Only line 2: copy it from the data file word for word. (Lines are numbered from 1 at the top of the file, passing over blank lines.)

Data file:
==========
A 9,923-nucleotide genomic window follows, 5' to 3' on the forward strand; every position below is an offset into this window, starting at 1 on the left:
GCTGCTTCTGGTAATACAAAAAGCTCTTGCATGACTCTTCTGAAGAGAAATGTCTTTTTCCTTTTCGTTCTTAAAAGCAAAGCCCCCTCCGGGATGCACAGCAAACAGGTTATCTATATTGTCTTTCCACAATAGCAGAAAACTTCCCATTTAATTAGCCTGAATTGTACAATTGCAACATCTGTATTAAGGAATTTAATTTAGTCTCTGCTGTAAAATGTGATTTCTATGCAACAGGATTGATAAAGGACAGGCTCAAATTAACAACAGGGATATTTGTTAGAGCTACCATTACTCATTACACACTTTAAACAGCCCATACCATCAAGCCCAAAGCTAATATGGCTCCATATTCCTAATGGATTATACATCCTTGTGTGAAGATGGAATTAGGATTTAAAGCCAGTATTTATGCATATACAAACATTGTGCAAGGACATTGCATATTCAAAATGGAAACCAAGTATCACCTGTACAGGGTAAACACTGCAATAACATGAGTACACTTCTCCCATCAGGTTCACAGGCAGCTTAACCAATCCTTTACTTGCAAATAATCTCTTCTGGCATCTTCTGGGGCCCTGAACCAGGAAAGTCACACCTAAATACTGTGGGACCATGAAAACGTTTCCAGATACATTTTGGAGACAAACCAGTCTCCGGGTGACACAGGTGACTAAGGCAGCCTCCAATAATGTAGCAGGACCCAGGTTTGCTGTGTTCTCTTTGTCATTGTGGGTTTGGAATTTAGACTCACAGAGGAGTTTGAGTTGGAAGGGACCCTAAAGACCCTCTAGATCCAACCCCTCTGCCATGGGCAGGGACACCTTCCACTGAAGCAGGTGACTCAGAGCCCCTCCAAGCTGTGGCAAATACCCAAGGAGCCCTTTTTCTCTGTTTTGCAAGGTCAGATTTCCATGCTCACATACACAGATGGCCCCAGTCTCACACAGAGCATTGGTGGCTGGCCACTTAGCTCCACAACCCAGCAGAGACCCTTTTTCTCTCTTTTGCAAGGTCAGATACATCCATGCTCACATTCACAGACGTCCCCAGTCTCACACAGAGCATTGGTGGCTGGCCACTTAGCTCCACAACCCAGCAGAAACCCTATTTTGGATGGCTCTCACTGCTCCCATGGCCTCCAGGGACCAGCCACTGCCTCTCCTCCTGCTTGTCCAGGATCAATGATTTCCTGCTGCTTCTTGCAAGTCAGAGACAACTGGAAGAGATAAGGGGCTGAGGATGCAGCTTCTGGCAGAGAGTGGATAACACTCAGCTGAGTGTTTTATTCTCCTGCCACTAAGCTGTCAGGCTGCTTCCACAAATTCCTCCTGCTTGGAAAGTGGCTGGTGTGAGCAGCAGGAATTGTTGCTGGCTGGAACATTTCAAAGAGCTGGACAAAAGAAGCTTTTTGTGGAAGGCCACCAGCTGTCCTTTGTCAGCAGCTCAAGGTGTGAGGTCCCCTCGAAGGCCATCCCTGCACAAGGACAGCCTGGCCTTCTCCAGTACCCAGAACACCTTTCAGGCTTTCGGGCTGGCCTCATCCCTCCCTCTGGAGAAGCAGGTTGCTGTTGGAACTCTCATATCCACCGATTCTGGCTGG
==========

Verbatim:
GCTGCTTCTGGTAATACAAAAAGCTCTTGCATGACTCTTCTGAAGAGAAATGTCTTTTTCCTTTTCGTTCTTAAAAGCAAAGCCCCCTCCGGGATGCACAGCAAACAGGTTATCTATATTGTCTTTCCACAATAGCAGAAAACTTCCCATTTAATTAGCCTGAATTGTACAATTGCAACATCTGTATTAAGGAATTTAATTTAGTCTCTGCTGTAAAATGTGATTTCTATGCAACAGGATTGATAAAGGACAGGCTCAAATTAACAACAGGGATATTTGTTAGAGCTACCATTACTCATTACACACTTTAAACAGCCCATACCATCAAGCCCAAAGCTAATATGGCTCCATATTCCTAATGGATTATACATCCTTGTGTGAAGATGGAATTAGGATTTAAAGCCAGTATTTATGCATATACAAACATTGTGCAAGGACATTGCATATTCAAAATGGAAACCAAGTATCACCTGTACAGGGTAAACACTGCAATAACATGAGTACACTTCTCCCATCAGGTTCACAGGCAGCTTAACCAATCCTTTACTTGCAAATAATCTCTTCTGGCATCTTCTGGGGCCCTGAACCAGGAAAGTCACACCTAAATACTGTGGGACCATGAAAACGTTTCCAGATACATTTTGGAGACAAACCAGTCTCCGGGTGACACAGGTGACTAAGGCAGCCTCCAATAATGTAGCAGGACCCAGGTTTGCTGTGTTCTCTTTGTCATTGTGGGTTTGGAATTTAGACTCACAGAGGAGTTTGAGTTGGAAGGGACCCTAAAGACCCTCTAGATCCAACCCCTCTGCCATGGGCAGGGACACCTTCCACTGAAGCAGGTGACTCAGAGCCCCTCCAAGCTGTGGCAAATACCCAAGGAGCCCTTTTTCTCTGTTTTGCAAGGTCAGATTTCCATGCTCACATACACAGATGGCCCCAGTCTCACACAGAGCATTGGTGGCTGGCCACTTAGCTCCACAACCCAGCAGAGACCCTTTTTCTCTCTTTTGCAAGGTCAGATACATCCATGCTCACATTCACAGACGTCCCCAGTCTCACACAGAGCATTGGTGGCTGGCCACTTAGCTCCACAACCCAGCAGAAACCCTATTTTGGATGGCTCTCACTGCTCCCATGGCCTCCAGGGACCAGCCACTGCCTCTCCTCCTGCTTGTCCAGGATCAATGATTTCCTGCTGCTTCTTGCAAGTCAGAGACAACTGGAAGAGATAAGGGGCTGAGGATGCAGCTTCTGGCAGAGAGTGGATAACACTCAGCTGAGTGTTTTATTCTCCTGCCACTAAGCTGTCAGGCTGCTTCCACAAATTCCTCCTGCTTGGAAAGTGGCTGGTGTGAGCAGCAGGAATTGTTGCTGGCTGGAACATTTCAAAGAGCTGGACAAAAGAAGCTTTTTGTGGAAGGCCACCAGCTGTCCTTTGTCAGCAGCTCAAGGTGTGAGGTCCCCTCGAAGGCCATCCCTGCACAAGGACAGCCTGGCCTTCTCCAGTACCCAGAACACCTTTCAGGCTTTCGGGCTGGCCTCATCCCTCCCTCTGGAGAAGCAGGTTGCTGTTGGAACTCTCATATCCACCGATTCTGGCTGG